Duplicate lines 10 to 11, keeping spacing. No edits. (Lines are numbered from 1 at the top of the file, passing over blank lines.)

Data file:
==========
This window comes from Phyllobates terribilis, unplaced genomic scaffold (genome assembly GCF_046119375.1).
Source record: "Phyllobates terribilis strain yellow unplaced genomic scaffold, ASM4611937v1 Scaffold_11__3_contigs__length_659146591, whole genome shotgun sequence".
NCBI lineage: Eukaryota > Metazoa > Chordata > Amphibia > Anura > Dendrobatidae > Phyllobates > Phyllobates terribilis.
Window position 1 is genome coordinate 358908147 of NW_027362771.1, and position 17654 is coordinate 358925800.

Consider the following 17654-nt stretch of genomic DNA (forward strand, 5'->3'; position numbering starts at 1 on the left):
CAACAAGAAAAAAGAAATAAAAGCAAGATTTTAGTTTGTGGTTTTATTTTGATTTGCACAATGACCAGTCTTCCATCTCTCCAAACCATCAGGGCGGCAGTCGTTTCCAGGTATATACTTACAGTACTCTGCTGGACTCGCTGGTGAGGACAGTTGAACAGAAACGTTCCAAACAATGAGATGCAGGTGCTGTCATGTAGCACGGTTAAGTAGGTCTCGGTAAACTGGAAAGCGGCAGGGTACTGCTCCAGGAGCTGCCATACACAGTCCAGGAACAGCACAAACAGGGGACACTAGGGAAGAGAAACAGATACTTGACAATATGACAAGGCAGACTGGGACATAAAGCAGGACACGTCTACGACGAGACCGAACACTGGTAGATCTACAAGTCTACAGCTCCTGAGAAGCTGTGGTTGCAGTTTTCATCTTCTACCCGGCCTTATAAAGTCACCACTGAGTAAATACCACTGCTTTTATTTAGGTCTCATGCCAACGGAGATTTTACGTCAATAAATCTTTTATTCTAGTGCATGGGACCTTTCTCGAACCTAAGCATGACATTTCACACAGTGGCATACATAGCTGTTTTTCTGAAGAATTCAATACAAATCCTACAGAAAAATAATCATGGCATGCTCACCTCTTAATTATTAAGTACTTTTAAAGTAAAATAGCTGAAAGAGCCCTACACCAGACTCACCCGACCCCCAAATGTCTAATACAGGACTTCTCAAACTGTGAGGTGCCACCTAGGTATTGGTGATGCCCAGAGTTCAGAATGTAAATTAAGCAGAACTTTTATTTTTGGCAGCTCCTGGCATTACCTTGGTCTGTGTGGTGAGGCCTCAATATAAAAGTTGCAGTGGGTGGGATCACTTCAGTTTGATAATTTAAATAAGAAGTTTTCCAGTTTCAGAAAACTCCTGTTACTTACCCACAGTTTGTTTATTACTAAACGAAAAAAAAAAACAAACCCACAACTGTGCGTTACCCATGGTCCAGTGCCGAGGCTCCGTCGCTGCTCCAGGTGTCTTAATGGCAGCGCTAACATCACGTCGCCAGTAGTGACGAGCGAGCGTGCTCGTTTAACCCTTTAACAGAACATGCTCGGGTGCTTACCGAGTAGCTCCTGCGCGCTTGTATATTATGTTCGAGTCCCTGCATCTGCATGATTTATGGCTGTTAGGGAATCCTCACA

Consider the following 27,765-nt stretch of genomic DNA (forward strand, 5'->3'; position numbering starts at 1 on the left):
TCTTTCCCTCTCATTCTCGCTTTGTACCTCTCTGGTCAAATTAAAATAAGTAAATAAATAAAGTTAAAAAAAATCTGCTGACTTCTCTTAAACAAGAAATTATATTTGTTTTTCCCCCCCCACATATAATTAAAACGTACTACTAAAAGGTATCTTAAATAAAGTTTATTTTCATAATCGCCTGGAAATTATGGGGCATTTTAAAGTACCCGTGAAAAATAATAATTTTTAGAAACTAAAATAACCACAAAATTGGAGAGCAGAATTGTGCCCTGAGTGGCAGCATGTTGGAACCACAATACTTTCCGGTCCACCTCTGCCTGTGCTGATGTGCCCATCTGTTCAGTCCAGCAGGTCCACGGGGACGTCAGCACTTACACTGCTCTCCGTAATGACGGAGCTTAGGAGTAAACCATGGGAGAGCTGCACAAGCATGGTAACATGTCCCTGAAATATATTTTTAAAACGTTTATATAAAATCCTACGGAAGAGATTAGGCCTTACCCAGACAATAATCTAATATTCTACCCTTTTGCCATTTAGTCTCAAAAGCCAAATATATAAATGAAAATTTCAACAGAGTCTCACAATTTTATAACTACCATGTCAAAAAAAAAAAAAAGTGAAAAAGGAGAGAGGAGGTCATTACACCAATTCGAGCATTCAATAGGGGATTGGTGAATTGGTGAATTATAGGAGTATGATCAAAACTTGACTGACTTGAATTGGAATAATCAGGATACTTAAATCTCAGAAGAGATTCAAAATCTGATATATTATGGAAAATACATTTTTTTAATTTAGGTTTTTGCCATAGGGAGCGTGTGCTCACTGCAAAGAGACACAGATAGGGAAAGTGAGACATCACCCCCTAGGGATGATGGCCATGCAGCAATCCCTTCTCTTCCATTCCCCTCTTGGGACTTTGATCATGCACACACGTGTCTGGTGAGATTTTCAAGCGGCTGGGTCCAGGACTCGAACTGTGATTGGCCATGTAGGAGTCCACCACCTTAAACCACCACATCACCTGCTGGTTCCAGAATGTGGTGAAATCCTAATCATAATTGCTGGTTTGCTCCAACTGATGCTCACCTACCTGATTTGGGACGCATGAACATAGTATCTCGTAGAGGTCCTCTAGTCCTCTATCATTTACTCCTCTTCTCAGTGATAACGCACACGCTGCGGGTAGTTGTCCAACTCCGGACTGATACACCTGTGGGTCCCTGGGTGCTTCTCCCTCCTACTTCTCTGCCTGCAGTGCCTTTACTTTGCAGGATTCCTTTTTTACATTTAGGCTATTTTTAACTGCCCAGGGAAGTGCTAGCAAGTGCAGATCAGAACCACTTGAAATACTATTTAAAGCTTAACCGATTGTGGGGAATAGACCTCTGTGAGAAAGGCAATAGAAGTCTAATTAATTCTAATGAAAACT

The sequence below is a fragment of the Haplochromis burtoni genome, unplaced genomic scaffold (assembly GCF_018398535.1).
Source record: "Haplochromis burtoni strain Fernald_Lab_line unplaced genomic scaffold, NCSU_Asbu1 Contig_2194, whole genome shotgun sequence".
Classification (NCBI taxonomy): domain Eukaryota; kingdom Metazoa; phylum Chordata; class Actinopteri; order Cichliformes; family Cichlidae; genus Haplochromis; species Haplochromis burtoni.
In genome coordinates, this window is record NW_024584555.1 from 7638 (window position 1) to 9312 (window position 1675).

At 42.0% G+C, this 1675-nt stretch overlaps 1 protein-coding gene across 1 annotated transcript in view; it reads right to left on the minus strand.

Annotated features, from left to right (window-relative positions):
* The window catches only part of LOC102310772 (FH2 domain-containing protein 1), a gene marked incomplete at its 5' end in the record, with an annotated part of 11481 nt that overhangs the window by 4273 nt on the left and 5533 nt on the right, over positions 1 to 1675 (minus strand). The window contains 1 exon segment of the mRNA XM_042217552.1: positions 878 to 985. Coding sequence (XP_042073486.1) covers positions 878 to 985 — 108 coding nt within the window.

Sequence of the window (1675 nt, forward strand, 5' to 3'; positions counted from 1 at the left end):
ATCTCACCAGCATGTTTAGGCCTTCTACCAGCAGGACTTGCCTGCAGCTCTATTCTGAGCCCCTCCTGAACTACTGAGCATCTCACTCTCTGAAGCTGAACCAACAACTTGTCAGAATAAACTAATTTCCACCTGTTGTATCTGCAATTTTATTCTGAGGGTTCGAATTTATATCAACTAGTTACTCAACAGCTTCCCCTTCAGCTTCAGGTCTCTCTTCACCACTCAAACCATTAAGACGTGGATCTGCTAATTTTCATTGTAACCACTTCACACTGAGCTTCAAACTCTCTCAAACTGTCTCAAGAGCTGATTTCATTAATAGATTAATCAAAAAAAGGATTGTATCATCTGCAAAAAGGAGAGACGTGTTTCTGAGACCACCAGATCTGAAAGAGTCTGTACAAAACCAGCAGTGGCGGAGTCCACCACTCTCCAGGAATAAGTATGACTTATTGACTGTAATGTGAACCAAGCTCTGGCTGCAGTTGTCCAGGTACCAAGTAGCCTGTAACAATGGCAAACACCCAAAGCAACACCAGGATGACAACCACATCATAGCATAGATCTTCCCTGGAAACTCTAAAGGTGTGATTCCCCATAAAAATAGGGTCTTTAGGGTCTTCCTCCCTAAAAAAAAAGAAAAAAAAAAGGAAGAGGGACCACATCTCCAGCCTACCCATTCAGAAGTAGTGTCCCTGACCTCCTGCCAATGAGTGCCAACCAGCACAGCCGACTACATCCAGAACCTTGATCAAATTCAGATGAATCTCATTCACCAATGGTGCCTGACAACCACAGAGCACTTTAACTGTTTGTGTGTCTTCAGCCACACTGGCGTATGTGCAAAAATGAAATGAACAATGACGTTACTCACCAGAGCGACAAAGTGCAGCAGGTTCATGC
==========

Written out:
Source record: "Haplochromis burtoni strain Fernald_Lab_line unplaced genomic scaffold, NCSU_Asbu1 Contig_2194, whole genome shotgun sequence".
Classification (NCBI taxonomy): domain Eukaryota; kingdom Metazoa; phylum Chordata; class Actinopteri; order Cichliformes; family Cichlidae; genus Haplochromis; species Haplochromis burtoni.